Helena Swanwick

Helena Maria Lucy Swanwick CH (née Sickert; 30 January 1864 – 16 November 1939) was a British feminist and pacifist. Her autobiography, I Have Been Young (1935), gives a remarkable account of the non-militant women's suffrage campaign in the UK and of anti-war campaigning during the First World War, together with philosophical discussions of non-violence.

Helena Maria Lucy Swanwick
CH
Helena Swanwick (cropped).jpg
Helena Swanwick, taken at a debate between suffragists and anti-suffragists in October 1909
Born
Helena Maria Lucy Sickert

(1864-01-30)30 January 1864
Died16 November 1939(1939-11-16) (aged 75)
Other namesHelena Sickert
Alma materGirton College, Cambridge
Known forSuffragist and Pacifist

Swanwick's name and picture, along with 58 other women's suffrage supporters, are on the plinth of the statue of Millicent Fawcett in Parliament Square, London, unveiled in April 2018.[1][2][3]

Early life and educationEdit

Born in Munich, Swanwick was the only daughter of Eleanor Louisa Henry and the painter Oswald Sickert (technically Danish, although he spoke no Danish and considered himself German). Swanwick's brother was the well-known painter Walter Sickert. Her maternal grandmother was an Irish dancer who became pregnant by the astronomer Richard Sheepshanks, a Fellow of Trinity College, Cambridge.

Reading John Stuart Mill's The Subjection of Women (1869) influenced Swanwick to become a feminist. She was educated at Girton College, Cambridge,[4] then appointed lecturer in psychology at Westfield College in 1885.[5] She married the Manchester University lecturer Frederick Swanwick in 1888.

CareerEdit

Swanwick worked as a journalist, initially as a sort of protegée of C. P. Scott, and wrote articles for the Manchester Guardian. In 1906 she joined the National Union of Women's Suffrage Societies (NUWSS) in preference to the Women's Social and Political Union (the suffragettes), because of her belief in non-violence. Quickly becoming prominent within the NUWSS, she served as editor of its weekly journal, The Common Cause, from 1909–1912.[citation needed] Despite her pacifist views, she wrote to the Manchester Guardian in November 1910, on behalf of the NUWSS, in defence of the suffragettes arrested during the Battle of Downing Street. While regretting the suffragettes' violence, she blamed the confrontation on Prime Minister H. H. Asquith's "continual evasions" on the matter of women's suffrage, calling him a "past-master in evasion".[6] She remained on the NUWSS Executive until 1915. She was also a member of the Labour Party.[citation needed]

On the outbreak World War I, Swanwick began campaigning for a negotiated peace. From 1914 she was active in the Union of Democratic Control. In 1915, together with such other prominent suffragists as Catherine Marshall and Agnes Maude Royden, she resigned from the NUWSS over its refusal to send delegates to the International Women's Congress at the Hague. She was one of the founding members of the Women's International League for Peace and Freedom.[citation needed]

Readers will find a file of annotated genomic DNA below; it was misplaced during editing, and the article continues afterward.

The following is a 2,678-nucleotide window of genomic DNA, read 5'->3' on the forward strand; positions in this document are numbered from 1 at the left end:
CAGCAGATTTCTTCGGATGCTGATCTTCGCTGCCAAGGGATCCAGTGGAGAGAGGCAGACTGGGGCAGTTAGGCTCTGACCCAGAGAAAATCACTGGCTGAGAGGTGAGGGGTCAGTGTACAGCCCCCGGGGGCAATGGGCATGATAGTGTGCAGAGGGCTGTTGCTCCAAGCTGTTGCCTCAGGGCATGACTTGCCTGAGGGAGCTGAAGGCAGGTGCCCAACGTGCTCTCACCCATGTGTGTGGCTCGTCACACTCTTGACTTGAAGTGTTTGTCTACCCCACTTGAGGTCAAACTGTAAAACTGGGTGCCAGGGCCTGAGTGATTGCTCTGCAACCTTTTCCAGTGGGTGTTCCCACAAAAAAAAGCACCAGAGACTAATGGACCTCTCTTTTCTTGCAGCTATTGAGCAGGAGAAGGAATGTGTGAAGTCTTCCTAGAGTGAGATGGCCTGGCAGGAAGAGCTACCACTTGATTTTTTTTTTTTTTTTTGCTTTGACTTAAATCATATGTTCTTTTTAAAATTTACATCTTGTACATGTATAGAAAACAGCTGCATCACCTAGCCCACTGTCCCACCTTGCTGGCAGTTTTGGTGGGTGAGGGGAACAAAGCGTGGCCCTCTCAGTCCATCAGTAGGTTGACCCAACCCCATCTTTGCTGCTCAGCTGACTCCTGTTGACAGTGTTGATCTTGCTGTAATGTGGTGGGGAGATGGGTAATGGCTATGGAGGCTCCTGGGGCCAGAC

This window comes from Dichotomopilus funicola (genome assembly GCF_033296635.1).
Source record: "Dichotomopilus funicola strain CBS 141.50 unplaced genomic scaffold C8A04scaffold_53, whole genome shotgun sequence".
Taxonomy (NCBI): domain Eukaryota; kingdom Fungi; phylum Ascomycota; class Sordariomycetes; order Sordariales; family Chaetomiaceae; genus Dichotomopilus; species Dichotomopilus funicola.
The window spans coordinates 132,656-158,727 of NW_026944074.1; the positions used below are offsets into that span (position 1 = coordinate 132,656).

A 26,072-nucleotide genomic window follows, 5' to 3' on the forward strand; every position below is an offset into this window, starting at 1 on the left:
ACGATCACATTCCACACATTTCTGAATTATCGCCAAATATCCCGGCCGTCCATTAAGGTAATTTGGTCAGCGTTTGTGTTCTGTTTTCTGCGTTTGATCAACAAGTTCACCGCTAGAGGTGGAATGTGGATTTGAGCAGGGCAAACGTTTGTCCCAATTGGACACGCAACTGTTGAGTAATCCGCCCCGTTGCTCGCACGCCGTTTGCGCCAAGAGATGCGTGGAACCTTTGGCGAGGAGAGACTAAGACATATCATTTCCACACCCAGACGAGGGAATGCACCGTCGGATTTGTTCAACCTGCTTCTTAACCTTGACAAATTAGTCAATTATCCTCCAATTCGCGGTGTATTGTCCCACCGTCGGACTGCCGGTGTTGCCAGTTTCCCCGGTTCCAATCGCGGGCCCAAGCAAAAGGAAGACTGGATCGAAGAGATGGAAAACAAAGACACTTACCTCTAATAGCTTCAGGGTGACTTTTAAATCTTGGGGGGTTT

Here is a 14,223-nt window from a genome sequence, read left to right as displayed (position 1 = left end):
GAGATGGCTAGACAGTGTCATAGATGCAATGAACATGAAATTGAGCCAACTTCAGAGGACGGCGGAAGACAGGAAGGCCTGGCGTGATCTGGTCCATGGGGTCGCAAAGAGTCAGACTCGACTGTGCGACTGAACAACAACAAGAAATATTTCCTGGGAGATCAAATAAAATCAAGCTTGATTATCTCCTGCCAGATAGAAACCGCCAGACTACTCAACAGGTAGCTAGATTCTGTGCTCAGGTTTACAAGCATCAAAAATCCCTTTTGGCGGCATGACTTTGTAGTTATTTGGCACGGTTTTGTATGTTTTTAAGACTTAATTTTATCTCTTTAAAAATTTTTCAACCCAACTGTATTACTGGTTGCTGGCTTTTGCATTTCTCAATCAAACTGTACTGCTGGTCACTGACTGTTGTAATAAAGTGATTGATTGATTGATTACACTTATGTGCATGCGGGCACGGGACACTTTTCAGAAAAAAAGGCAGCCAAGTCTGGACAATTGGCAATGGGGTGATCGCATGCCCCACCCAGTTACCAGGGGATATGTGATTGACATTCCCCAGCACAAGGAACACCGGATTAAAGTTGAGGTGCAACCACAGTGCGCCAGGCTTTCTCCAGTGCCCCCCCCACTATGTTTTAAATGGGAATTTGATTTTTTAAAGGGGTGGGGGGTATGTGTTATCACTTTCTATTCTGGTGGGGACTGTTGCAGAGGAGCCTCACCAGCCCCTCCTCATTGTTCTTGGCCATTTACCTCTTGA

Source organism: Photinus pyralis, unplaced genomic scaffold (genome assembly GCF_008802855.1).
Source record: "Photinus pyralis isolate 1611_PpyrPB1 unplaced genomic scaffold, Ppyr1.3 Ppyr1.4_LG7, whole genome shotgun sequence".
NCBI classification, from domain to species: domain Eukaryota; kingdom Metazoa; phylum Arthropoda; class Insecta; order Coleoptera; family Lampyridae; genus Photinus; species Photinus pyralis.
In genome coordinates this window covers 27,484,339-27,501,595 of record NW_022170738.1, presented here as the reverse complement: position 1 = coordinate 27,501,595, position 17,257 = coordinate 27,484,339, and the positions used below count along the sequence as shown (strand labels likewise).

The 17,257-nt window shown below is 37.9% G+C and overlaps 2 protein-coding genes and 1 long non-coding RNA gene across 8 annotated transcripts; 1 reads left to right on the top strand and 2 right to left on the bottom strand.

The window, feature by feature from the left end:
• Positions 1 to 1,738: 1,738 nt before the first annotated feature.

G. K. Chesterton criticised her pacifism in the 2 September 1916 issue of Illustrated London News: "Mrs. Swanwick ... has recently declared that there must be no punishment for the responsible Prussian. She puts it specifically on the ground that they were promised, or promised themselves, the conquest of the whole world; and they have not got it. This, she says, will be punishment enough. If I were to propose, to the group which is supposed to inspire the Pacifist propaganda, that a man who burgled their strong boxes or pilfered their petty cash should suffer no punishment beyond failing to get the money, they would very logically ask me if I was an Anarchist."[citation needed]

Post-war work and deathEdit

After the war she maintained her internationalist views, opposing the punitive terms of the Treaty of Versailles and serving as the United Kingdom substitute delegate to the League of Nations. Appointed to the Order of the Companions of Honour in the New Years' Honours of 1931,[7] she became increasingly depressed throughout the 1930s by the growing attitude of preparedness towards fascist violence, a depression that deepened after the death of her husband in 1934. In November 1939, following the outbreak of the Second World War, she committed suicide with an overdose of veronal at her home in Maidenhead, Berkshire.[5]

Selected worksEdit

  • The Future of the Women's Movement (1913)
  • Builders of Peace, Being Ten Years History of the Union of Democratic Control (1924)
  • Labour's foreign policy : what has been and what might be (1929)
  • I Have Been Young, autobiography, (1935).
  • The Roots of Peace: A Sequel to Collective Insecurity, Being an Essay on Some of the Uses, Condition (1938)

ReferencesEdit

  1. ^ "Historic statue of suffragist leader Millicent Fawcett unveiled in Parliament Square". Gov.uk. 24 April 2018. Retrieved 24 April 2018.
  2. ^ Topping, Alexandra (24 April 2018). "First statue of a woman in Parliament Square unveiled". The Guardian. Retrieved 24 April 2018.
  3. ^ "Millicent Fawcett statue unveiling: the women and men whose names will be on the plinth". iNews. Retrieved 25 April 2018.
  4. ^ Sickert, Helena Maria Lucy Archived 16 July 2012 at Archive.today
  5. ^ a b Harris, Jose; Curthoys, M. C. (2006). "Swanwick [née Sickert], Helena Maria Lucy (1864–1939)". Oxford Dictionary of National Biography (online ed.). Oxford: Oxford University Press. doi:10.1093/ref:odnb/48441. Retrieved 29 September 2018. (Subscription or UK public library membership required.)
  6. ^ Swanwick, H. M. "Correspondence: Mr. Asquith and Women's Suffrage". The Manchester Guardian. 24 November 1910, 3.
  7. ^ "No. 33675". The London Gazette (Supplement). 30 December 1930. p. 13.

External linksEdit